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Measuring Your Fireplace For A Fireplace Screen
By Plow & Hearth
2/19/2014 3:33:00 PM

There are no standard sizes of fireplace openings in the US, so it’s important to measure your opening size carefully to achieve a proper fit. Here are some tips for finding the right sized screen for your fireplace.

 

For Square Fireplaces:

 

Step 1.

Measure the width of the opening from inside the face of the opening at both the top and bottom.

Step 1

Step 2.

Measure the height from the hearth surface (where the screen will sit) to the top of the opening at both the left and right sides of the fireplace.

 

Step 2

 

If the measurements are different, go by the largest number to be sure the screen will cover the opening completely.

 

TIP: Measure the distance between any trim at the sides and top of the opening to be sure the screen will cover the opening, but not run into or overlap the trim pieces.

 

For Arched Fireplaces:

 

Step 1.

For an arched fireplace opening, measure the height of the opening at the center as well as at both sides of the arch to get a clear idea of how the screen will cover the opening.

 

Step 3

 

Step 2.

To ensure you have about an inch or more of overlap for the screen at the face of the fireplace opening, choose a screen that is at least one inch taller than the height and two inches wider than the width of the fireplace opening for a safe, attractive fit.

 

Step 3.

The two screen sizes most commonly available are 39” wide by 31” high and 44” wide by 33” high.  If your fireplace opening will not fit in the range of those two sizes, you may consider getting a custom screen made to precisely fit your opening.

 

TIP: Keep in mind that measuring for your fireplace screen will depend on whether you want a single or multi-paneled fireplace screen. Single panel fireplace screens should match the measurements of your fireplace’s firebox, with an additional 1 to 3 inches added to the total height, to ensure total coverage. Multi-panel fireplace screens need extra length to create the decorative, curved effect, so you should add an additional 10 to 12 inches to the total length and 3 to 5 inches to the total height when measuring the firebox.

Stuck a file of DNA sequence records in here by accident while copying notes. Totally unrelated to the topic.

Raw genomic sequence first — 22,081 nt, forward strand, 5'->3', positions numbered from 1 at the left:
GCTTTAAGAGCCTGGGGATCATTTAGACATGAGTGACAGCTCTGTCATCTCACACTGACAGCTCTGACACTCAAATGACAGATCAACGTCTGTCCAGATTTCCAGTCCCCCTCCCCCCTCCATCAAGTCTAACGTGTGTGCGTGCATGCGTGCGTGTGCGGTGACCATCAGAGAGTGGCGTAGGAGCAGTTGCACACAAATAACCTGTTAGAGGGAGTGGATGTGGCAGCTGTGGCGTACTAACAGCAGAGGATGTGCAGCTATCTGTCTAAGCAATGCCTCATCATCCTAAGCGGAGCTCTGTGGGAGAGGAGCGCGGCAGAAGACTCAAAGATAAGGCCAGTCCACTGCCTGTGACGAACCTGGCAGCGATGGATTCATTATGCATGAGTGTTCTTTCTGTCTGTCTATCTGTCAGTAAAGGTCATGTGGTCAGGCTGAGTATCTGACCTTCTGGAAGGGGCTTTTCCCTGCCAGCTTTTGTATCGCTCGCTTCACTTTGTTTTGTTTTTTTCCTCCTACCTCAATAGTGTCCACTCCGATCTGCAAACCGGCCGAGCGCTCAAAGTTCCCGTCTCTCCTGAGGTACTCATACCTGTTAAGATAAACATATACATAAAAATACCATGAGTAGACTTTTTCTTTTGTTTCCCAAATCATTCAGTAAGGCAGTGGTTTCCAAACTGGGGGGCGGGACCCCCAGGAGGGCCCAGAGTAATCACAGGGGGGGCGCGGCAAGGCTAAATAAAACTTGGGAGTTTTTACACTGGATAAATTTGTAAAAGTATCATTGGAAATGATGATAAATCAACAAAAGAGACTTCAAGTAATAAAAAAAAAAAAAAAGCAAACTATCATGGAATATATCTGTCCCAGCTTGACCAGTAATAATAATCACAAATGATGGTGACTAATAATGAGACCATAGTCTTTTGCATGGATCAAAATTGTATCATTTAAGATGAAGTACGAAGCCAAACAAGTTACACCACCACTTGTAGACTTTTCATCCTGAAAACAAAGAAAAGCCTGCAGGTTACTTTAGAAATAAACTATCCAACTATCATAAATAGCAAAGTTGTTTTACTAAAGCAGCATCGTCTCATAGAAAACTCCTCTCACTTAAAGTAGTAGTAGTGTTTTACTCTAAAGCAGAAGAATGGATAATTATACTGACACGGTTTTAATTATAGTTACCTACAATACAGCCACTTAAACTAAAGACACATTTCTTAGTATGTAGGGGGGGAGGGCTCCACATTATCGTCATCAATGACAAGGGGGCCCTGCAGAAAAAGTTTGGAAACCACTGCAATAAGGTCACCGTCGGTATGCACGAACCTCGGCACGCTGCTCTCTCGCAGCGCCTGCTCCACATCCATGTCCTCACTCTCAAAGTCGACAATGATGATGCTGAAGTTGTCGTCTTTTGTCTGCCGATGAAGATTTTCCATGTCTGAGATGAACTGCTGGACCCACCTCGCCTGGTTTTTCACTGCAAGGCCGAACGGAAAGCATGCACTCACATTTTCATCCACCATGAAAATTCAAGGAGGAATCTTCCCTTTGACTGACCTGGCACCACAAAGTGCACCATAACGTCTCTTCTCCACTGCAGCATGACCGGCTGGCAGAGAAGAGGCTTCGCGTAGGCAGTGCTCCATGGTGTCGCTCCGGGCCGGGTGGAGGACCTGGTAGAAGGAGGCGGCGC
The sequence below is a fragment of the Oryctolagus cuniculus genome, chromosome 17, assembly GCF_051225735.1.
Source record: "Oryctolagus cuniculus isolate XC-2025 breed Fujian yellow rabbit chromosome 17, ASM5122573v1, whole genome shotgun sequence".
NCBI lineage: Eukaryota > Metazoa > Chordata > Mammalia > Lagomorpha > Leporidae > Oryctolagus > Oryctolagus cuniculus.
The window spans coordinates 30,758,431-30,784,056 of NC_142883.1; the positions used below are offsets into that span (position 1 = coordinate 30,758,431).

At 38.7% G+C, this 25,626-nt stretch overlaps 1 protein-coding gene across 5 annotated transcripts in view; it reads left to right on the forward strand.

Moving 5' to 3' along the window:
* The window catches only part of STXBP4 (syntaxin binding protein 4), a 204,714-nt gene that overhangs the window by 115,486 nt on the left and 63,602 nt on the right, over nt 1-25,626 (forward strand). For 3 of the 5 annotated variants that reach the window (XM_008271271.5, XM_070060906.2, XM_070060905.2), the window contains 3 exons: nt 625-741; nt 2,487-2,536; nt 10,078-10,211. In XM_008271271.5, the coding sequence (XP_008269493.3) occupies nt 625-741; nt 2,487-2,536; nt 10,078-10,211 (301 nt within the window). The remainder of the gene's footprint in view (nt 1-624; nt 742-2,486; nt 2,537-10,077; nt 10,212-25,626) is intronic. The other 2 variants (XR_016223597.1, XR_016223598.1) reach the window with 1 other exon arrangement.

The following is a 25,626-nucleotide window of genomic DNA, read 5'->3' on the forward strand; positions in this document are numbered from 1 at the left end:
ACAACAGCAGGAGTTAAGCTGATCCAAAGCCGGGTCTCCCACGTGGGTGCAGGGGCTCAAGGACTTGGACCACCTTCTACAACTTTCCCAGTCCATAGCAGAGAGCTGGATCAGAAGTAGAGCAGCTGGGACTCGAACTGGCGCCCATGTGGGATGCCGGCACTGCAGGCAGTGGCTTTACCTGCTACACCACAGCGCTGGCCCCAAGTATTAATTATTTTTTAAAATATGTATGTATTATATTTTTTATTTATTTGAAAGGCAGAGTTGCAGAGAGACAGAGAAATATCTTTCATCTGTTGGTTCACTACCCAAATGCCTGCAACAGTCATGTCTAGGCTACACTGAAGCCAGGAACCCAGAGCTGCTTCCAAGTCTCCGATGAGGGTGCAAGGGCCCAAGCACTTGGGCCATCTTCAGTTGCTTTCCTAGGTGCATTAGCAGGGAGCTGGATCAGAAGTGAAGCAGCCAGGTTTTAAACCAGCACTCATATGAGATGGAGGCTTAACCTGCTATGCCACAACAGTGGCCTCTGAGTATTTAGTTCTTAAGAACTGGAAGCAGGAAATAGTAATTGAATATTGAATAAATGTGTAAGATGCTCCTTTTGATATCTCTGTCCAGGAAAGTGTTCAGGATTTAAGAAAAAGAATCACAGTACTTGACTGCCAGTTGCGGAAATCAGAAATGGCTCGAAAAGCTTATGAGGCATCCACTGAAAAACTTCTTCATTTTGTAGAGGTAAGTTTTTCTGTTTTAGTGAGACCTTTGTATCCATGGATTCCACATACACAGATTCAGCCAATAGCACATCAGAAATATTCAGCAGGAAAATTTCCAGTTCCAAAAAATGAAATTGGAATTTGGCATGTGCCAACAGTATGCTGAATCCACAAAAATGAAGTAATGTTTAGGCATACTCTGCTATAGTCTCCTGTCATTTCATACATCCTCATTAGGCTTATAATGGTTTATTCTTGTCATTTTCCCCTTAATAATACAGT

Need help, or would like to review custom screen options? Visit plowandhearth.com or call 1-800-866-6072 for further information or to place an order. For help measuring your fireplace, visit your nearest Plow & Hearth Retail Store.

 



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The Olla: A Brief History

Olla (Spanish, pronounced “oh-ya”) jars have been around since ancient times. Made of unglazed ceramic, ollas traditionally have short, narrow necks with wider bodies, and are made in a variety of shapes. They have been used for thousands of years for cooking, storage, and plant irrigation.


When used to irrigate plants, an olla is buried neck-deep in the ground near a plant’s roots, with the opening of the olla extended above the soil so that it can be filled with water periodically. The porous walls of the unglazed pottery allow the water to seep through gradually, constantly and consistently hydrating the plants without overwatering them – and without wasting precious water to evaporation or runoff.


The use of ollas for irrigation was introduced to the American Southwest by Spanish conquistadors during Colonial times, becoming very common among Native American tribes and Hispanic settlers. Though the technique gave way to more modern methods of irrigation some time ago, its superior efficiency, coupled with its simplicity, has caused it to make a comeback. Though the technique has changed little since its introduction, today’s ollas are usually capped off, making them even more water-efficient.


Perfect for home gardens, Ollas are a super-easy, eco-friendly, less time-consuming way to water annuals, perennials, herbs, vegetables and plants of all kinds in dry, sandy soil, very hot or drought-prone areas, raised beds, and even pots, planters and hanging baskets. Fill the olla before you leave on a short vacation to enjoy worry-free watering – and a smaller water bill!

How it Works:


Water is pulled directly through the terra-cotta!


Read more about Ollas on our blog.

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